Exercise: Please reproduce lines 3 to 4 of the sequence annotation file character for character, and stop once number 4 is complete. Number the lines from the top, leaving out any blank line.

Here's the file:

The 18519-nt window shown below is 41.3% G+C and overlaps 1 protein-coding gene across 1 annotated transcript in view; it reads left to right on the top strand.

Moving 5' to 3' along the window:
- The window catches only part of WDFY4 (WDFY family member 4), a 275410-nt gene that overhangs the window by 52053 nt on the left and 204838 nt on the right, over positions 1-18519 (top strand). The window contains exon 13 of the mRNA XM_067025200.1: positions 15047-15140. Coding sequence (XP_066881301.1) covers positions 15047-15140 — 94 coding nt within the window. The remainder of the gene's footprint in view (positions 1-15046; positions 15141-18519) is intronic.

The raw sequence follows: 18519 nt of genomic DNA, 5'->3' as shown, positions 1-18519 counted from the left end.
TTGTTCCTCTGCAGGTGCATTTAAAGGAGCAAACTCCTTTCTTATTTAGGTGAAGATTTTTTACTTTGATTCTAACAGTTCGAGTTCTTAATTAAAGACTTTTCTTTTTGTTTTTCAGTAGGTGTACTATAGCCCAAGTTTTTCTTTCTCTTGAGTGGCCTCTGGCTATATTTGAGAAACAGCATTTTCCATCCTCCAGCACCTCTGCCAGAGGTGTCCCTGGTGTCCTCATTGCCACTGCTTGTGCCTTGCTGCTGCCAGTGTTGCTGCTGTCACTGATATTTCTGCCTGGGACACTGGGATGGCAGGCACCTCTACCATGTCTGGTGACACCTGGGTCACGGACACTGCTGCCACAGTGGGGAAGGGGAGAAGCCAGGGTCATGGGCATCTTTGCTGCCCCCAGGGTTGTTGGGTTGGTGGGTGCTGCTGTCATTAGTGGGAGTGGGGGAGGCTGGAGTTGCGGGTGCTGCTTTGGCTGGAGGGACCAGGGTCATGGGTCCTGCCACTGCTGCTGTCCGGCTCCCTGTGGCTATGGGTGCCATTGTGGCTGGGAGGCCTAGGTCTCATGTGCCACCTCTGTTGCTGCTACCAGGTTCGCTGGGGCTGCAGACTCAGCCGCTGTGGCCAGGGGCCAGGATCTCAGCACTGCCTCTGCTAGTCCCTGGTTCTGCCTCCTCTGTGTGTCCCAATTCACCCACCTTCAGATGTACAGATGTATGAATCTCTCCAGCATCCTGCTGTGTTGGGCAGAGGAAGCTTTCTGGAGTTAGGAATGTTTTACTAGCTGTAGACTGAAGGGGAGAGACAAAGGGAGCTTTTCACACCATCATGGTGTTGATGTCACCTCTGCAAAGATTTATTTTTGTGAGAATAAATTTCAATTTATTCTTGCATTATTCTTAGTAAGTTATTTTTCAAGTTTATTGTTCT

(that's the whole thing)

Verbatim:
- The window catches only part of WDFY4 (WDFY family member 4), a 275410-nt gene that overhangs the window by 52053 nt on the left and 204838 nt on the right, over positions 1-18519 (top strand). The window contains exon 13 of the mRNA XM_067025200.1: positions 15047-15140. Coding sequence (XP_066881301.1) covers positions 15047-15140 — 94 coding nt within the window. The remainder of the gene's footprint in view (positions 1-15046; positions 15141-18519) is intronic.

The raw sequence follows: 18519 nt of genomic DNA, 5'->3' as shown, positions 1-18519 counted from the left end.